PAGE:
Was E.D.F. mainly a studio band, stage band, or both?

I’ve always been a studio guy, but you have no choice but to play live if you want to promote your product seriously. It’s a great feeling playing your own music live with 3 or 4 other people on stage with the lights, smoke, and (hopefully) crowds of people in the audience grooving to your tunes; however, I also derive immense pleasure spending hours in my studio just writing or playing music by myself.

That’s were the “other” side of E.D.F comes from, as I also record and release ambient, chill out, new age music which I never intend to play live. Our finest moment was playing at Pine Knob in Detroit, Michigan in front of 10, 000 people for a big end-of-summer music festival.

What or who inspired the music?

The “who” is endless. See all the bands named earlier. Inspiration can come from anything, really. It could be a unique industrial sample, synth patch, drum and bass groove or simply a nice chord progression. It’s piecing all of those elements together that makes it fun and challenging.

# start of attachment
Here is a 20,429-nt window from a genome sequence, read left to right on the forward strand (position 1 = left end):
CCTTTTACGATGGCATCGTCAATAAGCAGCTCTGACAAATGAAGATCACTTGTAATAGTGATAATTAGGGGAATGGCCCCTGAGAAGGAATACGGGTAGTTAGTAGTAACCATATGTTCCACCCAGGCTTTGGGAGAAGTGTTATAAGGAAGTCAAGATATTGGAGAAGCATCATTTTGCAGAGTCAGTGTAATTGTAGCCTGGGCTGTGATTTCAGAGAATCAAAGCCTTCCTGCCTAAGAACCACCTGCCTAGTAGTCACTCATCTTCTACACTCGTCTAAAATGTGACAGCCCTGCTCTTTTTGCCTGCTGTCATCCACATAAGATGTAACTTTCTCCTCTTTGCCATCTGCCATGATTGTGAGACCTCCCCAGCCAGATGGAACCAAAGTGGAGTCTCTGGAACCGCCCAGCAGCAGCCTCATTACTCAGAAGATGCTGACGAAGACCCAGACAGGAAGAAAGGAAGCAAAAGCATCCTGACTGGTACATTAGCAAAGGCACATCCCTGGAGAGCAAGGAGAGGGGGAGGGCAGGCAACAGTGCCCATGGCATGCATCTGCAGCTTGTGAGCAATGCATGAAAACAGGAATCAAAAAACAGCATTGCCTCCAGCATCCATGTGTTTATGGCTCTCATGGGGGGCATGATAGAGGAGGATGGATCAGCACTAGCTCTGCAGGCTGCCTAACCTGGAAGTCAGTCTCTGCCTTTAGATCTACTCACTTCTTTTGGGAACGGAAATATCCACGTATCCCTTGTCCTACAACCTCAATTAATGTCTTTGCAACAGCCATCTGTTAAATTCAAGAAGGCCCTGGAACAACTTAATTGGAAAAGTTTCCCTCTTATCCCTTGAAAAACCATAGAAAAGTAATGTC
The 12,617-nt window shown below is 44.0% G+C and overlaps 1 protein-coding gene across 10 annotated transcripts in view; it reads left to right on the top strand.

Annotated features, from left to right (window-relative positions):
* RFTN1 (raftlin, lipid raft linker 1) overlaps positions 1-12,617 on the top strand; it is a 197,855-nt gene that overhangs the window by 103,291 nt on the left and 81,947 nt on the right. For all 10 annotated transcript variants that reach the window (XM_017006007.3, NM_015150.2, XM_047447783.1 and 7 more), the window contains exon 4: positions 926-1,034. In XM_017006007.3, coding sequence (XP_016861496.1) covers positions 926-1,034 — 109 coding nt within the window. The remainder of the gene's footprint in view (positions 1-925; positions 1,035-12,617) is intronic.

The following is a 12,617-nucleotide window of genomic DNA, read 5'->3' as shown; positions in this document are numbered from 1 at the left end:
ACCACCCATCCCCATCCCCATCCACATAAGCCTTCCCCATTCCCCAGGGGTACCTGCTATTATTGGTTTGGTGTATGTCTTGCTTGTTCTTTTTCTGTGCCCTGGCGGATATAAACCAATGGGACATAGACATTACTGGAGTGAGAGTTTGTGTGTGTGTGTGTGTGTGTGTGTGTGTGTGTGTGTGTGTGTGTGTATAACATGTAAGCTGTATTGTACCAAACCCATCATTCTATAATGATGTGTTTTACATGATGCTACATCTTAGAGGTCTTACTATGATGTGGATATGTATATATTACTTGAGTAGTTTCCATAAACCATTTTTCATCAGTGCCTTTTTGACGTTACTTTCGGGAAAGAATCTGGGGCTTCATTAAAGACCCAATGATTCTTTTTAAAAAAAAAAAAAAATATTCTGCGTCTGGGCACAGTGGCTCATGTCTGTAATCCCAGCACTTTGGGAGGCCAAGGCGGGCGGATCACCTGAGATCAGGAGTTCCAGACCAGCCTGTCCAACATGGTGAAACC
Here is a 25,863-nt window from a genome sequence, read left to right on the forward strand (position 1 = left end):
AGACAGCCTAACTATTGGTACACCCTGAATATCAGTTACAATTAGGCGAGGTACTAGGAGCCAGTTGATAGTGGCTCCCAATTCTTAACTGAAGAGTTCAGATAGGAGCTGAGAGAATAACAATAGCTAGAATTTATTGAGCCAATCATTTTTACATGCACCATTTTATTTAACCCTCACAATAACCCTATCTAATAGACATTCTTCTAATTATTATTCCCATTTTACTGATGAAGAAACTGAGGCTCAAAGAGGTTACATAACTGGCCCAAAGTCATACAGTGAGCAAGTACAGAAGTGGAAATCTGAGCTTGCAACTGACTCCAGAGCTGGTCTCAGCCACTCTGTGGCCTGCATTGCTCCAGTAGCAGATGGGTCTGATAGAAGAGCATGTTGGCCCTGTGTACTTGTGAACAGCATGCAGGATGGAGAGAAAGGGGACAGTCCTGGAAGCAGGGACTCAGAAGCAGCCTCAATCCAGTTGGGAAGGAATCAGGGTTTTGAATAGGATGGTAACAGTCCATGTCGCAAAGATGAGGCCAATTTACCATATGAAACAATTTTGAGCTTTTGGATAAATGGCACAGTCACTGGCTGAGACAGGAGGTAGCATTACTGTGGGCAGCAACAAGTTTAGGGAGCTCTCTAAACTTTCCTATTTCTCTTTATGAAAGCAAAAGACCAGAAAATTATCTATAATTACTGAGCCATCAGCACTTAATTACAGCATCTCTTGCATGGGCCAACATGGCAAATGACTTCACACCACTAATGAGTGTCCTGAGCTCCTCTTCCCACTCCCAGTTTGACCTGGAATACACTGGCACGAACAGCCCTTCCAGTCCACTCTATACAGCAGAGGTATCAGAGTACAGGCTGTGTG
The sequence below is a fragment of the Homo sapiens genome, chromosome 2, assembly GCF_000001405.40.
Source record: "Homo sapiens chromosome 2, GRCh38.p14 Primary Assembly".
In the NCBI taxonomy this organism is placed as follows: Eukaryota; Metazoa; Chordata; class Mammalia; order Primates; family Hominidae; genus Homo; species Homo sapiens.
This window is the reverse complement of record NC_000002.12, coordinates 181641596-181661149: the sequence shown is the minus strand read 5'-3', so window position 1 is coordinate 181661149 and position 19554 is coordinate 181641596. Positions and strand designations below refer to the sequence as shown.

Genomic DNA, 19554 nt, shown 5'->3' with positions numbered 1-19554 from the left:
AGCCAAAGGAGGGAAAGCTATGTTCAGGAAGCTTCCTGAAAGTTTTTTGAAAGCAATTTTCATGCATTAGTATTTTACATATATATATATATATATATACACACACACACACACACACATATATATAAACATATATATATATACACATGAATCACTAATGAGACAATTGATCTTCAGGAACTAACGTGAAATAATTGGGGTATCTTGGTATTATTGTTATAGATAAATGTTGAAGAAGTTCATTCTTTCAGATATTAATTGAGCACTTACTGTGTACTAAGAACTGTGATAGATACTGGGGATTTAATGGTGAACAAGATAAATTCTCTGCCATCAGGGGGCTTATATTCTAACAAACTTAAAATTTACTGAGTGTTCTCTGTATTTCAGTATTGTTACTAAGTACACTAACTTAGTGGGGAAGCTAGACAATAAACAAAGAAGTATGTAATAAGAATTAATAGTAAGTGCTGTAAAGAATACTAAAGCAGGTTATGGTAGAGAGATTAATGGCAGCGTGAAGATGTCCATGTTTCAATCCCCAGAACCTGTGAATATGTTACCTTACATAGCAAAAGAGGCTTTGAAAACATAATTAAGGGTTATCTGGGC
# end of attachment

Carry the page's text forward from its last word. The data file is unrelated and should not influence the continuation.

Did E.D.F. originally get the airplay it deserved, and if so, by whom?

The first E.D.F release was actually a cassette-only; but, believe it or not, we used to get airplay on the radio. CFNY 102.1 in Toronto was the first station to play our music. That station was a huge supporter of local independent music, led of course by the one and only David Marsden who still plays my music to this day on his new station http://www.nythespirit.com. With open-minded people like David and the good folk at CFNY, the song “So, What of Tomorrow” ended up being a winner on a CFNY talent search contest and was released on a compilation CD, which to us at the time was unbelievable.

Other places that would play our music would be University radio stations like CIUT (University of Toronto), CKMS-FM in Waterloo, and CKLN (Ryerson University) who were always great supporters of ours. Local DJs like Ronno Box and Craig Beesack would play us at clubs like Catch 22 and local promoter Billy X was also an early supporter of E.D.F

What’s it like to translate a concept in your head into music that you share with the rest of the world?